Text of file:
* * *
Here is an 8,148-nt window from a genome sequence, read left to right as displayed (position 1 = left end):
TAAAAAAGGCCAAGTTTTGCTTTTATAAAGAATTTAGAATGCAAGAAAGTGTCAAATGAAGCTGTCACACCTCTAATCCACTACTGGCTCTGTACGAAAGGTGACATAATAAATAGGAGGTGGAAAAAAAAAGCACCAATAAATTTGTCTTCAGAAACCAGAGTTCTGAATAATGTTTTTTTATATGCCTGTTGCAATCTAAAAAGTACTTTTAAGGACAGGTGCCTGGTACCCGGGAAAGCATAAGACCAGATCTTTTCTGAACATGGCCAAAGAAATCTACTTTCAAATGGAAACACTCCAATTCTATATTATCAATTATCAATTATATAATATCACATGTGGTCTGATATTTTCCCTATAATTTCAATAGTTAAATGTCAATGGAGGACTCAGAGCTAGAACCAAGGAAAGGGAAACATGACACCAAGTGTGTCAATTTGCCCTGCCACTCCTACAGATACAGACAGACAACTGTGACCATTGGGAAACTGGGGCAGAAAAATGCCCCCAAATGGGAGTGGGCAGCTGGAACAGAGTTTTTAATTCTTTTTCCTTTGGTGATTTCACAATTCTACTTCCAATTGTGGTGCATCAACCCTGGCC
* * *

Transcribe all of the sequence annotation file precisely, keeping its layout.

Here is an 8,148-nt window from a genome sequence, read left to right as displayed (position 1 = left end):
TAAAAAAGGCCAAGTTTTGCTTTTATAAAGAATTTAGAATGCAAGAAAGTGTCAAATGAAGCTGTCACACCTCTAATCCACTACTGGCTCTGTACGAAAGGTGACATAATAAATAGGAGGTGGAAAAAAAAAGCACCAATAAATTTGTCTTCAGAAACCAGAGTTCTGAATAATGTTTTTTTATATGCCTGTTGCAATCTAAAAAGTACTTTTAAGGACAGGTGCCTGGTACCCGGGAAAGCATAAGACCAGATCTTTTCTGAACATGGCCAAAGAAATCTACTTTCAAATGGAAACACTCCAATTCTATATTATCAATTATCAATTATATAATATCACATGTGGTCTGATATTTTCCCTATAATTTCAATAGTTAAATGTCAATGGAGGACTCAGAGCTAGAACCAAGGAAAGGGAAACATGACACCAAGTGTGTCAATTTGCCCTGCCACTCCTACAGATACAGACAGACAACTGTGACCATTGGGAAACTGGGGCAGAAAAATGCCCCCAAATGGGAGTGGGCAGCTGGAACAGAGTTTTTAATTCTTTTTCCTTTGGTGATTTCACAATTCTACTTCCAATTGTGGTGCATCAACCCTGGCC